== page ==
After the initial very favourable reception of Our Creative Diversity by more or less informal gatherings at UNESCO, doubts have been voiced by diplomats and work has been done by experts on the proposal. My view of the present situation is in short that the Report is scientifically feasible, after a trial period. Expert meetings at Royaumont have established that the question of indicators can be solved. In view of the delicacy of the task it would not be a bad idea to go for a biannual report. An independent team of experts could be mustered and at least one government has shown a willingness to fund. If UNESCO will not take up this challenging task, UNDP should, but this would be a pity. It would leave UNESCO with the unenviable duty to end the World Decade for cultural development with an admission of having failed in its core business.
If one divides cultural policy into on the one hand specific
cultural policy concerned with education, science, the arts and the media, and on the
other hand general cultural policy concerned with the promotion of certain values, the
report of the World Commission situates itself in both fields.
On this point of intercultural exchange the Commission is to be commended for its vigorous rejection of identity-mongering. It mentions the concept of cultural growth and constantly reminds us that this growth has taken place, and is taking place through intercultural contact. From the politically correct concept of multiculturality the Commission moves to a more dynamic view of culture in which hybridisation of culture is not only inevitable but fruitful. I think that in the European context this view is still underrepresented. If future general cultural policy shifts from multiculturality to interculturality, specific cultural policy will follow. It will make quite a difference for migrant culture if one no longer focuses on the first generation and the country of origin, but on the second generation and the growth of mixed allegiances.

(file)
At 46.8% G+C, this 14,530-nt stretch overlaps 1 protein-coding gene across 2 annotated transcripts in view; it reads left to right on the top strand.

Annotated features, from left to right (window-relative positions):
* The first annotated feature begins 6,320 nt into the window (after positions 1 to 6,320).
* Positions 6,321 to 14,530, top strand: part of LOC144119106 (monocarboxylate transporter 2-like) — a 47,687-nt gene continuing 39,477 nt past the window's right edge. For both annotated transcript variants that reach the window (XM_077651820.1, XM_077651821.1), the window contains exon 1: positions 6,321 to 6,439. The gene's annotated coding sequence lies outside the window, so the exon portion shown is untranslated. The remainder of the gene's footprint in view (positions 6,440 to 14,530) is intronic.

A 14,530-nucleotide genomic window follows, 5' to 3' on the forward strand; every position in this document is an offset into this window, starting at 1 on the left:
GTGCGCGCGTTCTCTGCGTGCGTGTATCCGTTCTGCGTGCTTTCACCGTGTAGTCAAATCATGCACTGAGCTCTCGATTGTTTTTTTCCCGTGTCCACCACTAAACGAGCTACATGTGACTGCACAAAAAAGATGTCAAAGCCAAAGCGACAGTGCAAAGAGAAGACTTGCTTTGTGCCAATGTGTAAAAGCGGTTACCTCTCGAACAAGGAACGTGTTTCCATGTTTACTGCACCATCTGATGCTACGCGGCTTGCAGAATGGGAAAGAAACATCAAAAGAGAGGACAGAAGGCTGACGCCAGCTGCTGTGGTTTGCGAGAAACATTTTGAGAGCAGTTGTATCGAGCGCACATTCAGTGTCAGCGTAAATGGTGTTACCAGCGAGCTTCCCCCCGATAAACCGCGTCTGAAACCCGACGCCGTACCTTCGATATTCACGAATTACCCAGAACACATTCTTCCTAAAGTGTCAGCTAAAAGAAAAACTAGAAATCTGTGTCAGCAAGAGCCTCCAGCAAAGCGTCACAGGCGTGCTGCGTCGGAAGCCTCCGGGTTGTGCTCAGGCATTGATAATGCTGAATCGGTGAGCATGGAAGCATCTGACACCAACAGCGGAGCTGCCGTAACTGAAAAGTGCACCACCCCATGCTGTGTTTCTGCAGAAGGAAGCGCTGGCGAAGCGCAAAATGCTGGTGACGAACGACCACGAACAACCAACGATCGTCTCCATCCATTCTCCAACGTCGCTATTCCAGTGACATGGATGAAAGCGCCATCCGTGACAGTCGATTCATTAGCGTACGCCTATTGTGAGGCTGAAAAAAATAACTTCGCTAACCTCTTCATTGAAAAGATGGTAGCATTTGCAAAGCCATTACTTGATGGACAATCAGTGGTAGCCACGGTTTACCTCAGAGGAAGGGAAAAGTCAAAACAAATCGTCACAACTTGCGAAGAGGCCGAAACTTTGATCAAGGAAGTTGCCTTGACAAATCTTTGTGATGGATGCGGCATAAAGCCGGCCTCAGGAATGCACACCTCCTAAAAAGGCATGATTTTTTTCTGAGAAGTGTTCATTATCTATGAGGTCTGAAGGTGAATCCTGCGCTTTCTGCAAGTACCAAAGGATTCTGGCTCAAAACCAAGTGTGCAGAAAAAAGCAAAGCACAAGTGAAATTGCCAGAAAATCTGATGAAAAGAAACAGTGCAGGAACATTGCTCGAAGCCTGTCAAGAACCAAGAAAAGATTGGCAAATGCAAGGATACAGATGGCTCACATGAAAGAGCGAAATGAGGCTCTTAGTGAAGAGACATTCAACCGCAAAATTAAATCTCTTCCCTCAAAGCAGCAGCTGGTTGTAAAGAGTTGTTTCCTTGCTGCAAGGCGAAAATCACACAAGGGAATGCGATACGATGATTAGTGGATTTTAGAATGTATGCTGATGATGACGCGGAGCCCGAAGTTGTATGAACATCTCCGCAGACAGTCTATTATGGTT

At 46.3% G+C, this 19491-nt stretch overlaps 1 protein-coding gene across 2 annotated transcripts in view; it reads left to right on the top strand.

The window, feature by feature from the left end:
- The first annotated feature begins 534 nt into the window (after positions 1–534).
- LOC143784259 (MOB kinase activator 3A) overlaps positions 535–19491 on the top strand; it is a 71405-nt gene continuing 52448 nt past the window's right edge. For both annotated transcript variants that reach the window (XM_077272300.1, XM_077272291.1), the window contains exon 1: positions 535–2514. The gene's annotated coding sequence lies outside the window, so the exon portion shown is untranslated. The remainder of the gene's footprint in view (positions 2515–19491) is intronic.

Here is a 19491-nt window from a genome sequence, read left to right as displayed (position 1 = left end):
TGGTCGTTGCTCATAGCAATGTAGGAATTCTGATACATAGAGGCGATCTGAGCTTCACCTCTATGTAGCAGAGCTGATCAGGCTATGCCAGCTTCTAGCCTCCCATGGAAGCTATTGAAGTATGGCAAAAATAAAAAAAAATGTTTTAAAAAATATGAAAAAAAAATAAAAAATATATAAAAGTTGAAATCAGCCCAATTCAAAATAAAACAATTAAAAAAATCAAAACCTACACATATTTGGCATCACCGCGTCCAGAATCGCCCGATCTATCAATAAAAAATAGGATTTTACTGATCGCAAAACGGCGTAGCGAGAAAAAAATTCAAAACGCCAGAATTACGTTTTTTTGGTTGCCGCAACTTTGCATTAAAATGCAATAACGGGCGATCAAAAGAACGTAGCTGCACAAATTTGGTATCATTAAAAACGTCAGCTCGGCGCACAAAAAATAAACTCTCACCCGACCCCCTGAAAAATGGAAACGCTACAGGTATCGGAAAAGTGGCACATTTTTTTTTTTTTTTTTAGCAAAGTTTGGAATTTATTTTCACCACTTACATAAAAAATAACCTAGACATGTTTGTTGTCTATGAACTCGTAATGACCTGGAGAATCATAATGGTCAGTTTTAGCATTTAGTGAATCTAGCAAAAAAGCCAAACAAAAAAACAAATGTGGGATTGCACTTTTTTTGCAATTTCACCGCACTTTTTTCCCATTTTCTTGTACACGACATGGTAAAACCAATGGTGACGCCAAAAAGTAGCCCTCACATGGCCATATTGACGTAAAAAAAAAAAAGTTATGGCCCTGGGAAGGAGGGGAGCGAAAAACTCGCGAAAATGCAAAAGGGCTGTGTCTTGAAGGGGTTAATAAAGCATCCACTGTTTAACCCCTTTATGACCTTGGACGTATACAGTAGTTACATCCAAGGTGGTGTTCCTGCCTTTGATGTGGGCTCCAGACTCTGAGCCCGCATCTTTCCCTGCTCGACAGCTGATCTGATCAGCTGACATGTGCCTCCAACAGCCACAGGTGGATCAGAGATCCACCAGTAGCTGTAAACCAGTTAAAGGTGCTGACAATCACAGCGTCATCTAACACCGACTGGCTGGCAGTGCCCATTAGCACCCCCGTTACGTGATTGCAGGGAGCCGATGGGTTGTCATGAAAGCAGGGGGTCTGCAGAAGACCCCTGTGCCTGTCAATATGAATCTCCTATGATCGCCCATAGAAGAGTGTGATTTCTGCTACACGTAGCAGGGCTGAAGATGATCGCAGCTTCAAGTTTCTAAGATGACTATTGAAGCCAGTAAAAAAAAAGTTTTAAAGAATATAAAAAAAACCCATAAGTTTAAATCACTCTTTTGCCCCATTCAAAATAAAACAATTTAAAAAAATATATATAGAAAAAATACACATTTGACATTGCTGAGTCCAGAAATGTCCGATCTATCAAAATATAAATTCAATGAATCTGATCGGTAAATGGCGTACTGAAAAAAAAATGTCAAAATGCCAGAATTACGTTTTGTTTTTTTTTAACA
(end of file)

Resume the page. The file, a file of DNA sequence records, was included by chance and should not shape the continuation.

The Report is rather weak on the scientific side. Compared with the Brundtland report, in which a great effort was made to marshall scientific knowledge, this Report is much less empirically based. I cannot wholly fault the Commission in this, as the political will to carry out this type of exercise was much weaker. Because of this lack of empirical evidence the Report carries a somewhat platonic flavour, and indeed in part seems more of a symposium, throwing ideas back and forth, than a result of a concerted research effort. I think the Commission would be the first to recognize these defects. Indeed the proposal of an annual Report to follow up its work can be seen as an admission here and as a way to remedy certain defects. It would indeed be a pity if this first opening could not be followed up.
Finally: does the Report send a message to the world of development? By firmly establishing the need for a consensus about values guiding development, the Commission points in the right direction. It also bravely enumerates its agenda for a policy of values against which not only specific cultural policy but development as such could be measured. This is of course a weak option, but it is one that is at the heart of much criticism of development. It also coincides with a new interest in the ethics of economic development, as analyzed for instance by Amartya Sen. In a world after ideology, ideological discussion of development has not disappeared and the Report may give a new impetus to a world wide debate.
Adriaan van der Staay